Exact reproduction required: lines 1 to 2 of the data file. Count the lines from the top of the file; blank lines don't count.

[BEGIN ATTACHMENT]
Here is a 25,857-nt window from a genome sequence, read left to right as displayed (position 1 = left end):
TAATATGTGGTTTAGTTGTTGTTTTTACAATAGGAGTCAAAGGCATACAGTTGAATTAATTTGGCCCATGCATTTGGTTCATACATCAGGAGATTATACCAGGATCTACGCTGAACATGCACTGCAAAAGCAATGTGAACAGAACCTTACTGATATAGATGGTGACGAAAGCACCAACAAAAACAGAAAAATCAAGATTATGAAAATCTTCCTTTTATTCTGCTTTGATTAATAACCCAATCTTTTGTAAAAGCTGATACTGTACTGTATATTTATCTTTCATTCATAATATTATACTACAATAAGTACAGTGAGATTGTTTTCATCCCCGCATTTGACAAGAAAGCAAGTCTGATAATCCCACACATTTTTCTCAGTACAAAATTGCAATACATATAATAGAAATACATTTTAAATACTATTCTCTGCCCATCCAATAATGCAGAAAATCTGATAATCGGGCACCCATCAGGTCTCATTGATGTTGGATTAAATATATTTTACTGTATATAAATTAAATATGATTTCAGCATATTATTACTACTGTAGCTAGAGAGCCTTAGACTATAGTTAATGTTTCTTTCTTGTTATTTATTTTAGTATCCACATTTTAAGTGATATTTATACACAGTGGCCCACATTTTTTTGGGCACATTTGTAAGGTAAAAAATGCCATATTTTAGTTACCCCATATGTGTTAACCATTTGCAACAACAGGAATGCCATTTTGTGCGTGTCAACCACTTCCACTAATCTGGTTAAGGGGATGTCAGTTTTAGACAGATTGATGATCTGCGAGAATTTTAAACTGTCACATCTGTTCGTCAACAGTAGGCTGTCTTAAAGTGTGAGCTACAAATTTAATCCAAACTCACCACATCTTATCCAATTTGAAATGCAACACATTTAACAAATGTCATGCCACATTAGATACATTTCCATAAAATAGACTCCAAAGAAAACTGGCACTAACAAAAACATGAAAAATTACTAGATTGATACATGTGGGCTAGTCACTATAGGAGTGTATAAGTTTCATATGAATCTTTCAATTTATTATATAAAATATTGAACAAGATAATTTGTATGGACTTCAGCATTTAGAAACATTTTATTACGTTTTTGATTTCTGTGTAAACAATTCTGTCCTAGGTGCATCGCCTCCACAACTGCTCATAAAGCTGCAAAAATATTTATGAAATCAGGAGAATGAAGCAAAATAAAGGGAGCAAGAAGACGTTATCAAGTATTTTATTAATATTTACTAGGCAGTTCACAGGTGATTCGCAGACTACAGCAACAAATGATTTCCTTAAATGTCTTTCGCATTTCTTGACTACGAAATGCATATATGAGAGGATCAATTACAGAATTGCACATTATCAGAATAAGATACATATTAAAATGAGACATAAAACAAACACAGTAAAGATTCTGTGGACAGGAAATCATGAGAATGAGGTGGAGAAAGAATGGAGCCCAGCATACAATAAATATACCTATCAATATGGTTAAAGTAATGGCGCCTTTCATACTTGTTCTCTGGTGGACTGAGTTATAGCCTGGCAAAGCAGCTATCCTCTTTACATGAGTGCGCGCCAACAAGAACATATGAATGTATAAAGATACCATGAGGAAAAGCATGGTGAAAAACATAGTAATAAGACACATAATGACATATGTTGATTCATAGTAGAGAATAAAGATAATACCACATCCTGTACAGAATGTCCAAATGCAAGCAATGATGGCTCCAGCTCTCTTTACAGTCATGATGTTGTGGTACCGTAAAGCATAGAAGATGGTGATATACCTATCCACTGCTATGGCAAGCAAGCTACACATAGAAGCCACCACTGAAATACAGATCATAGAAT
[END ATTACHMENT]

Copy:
Here is a 25,857-nt window from a genome sequence, read left to right as displayed (position 1 = left end):
TAATATGTGGTTTAGTTGTTGTTTTTACAATAGGAGTCAAAGGCATACAGTTGAATTAATTTGGCCCATGCATTTGGTTCATACATCAGGAGATTATACCAGGATCTACGCTGAACATGCACTGCAAAAGCAATGTGAACAGAACCTTACTGATATAGATGGTGACGAAAGCACCAACAAAAACAGAAAAATCAAGATTATGAAAATCTTCCTTTTATTCTGCTTTGATTAATAACCCAATCTTTTGTAAAAGCTGATACTGTACTGTATATTTATCTTTCATTCATAATATTATACTACAATAAGTACAGTGAGATTGTTTTCATCCCCGCATTTGACAAGAAAGCAAGTCTGATAATCCCACACATTTTTCTCAGTACAAAATTGCAATACATATAATAGAAATACATTTTAAATACTATTCTCTGCCCATCCAATAATGCAGAAAATCTGATAATCGGGCACCCATCAGGTCTCATTGATGTTGGATTAAATATATTTTACTGTATATAAATTAAATATGATTTCAGCATATTATTACTACTGTAGCTAGAGAGCCTTAGACTATAGTTAATGTTTCTTTCTTGTTATTTATTTTAGTATCCACATTTTAAGTGATATTTATACACAGTGGCCCACATTTTTTTGGGCACATTTGTAAGGTAAAAAATGCCATATTTTAGTTACCCCATATGTGTTAACCATTTGCAACAACAGGAATGCCATTTTGTGCGTGTCAACCACTTCCACTAATCTGGTTAAGGGGATGTCAGTTTTAGACAGATTGATGATCTGCGAGAATTTTAAACTGTCACATCTGTTCGTCAACAGTAGGCTGTCTTAAAGTGTGAGCTACAAATTTAATCCAAACTCACCACATCTTATCCAATTTGAAATGCAACACATTTAACAAATGTCATGCCACATTAGATACATTTCCATAAAATAGACTCCAAAGAAAACTGGCACTAACAAAAACATGAAAAATTACTAGATTGATACATGTGGGCTAGTCACTATAGGAGTGTATAAGTTTCATATGAATCTTTCAATTTATTATATAAAATATTGAACAAGATAATTTGTATGGACTTCAGCATTTAGAAACATTTTATTACGTTTTTGATTTCTGTGTAAACAATTCTGTCCTAGGTGCATCGCCTCCACAACTGCTCATAAAGCTGCAAAAATATTTATGAAATCAGGAGAATGAAGCAAAATAAAGGGAGCAAGAAGACGTTATCAAGTATTTTATTAATATTTACTAGGCAGTTCACAGGTGATTCGCAGACTACAGCAACAAATGATTTCCTTAAATGTCTTTCGCATTTCTTGACTACGAAATGCATATATGAGAGGATCAATTACAGAATTGCACATTATCAGAATAAGATACATATTAAAATGAGACATAAAACAAACACAGTAAAGATTCTGTGGACAGGAAATCATGAGAATGAGGTGGAGAAAGAATGGAGCCCAGCATACAATAAATATACCTATCAATATGGTTAAAGTAATGGCGCCTTTCATACTTGTTCTCTGGTGGACTGAGTTATAGCCTGGCAAAGCAGCTATCCTCTTTACATGAGTGCGCGCCAACAAGAACATATGAATGTATAAAGATACCATGAGGAAAAGCATGGTGAAAAACATAGTAATAAGACACATAATGACATATGTTGATTCATAGTAGAGAATAAAGATAATACCACATCCTGTACAGAATGTCCAAATGCAAGCAATGATGGCTCCAGCTCTCTTTACAGTCATGATGTTGTGGTACCGTAAAGCATAGAAGATGGTGATATACCTATCCACTGCTATGGCAAGCAAGCTACACATAGAAGCCACCACTGAAATACAGATCATAGAAT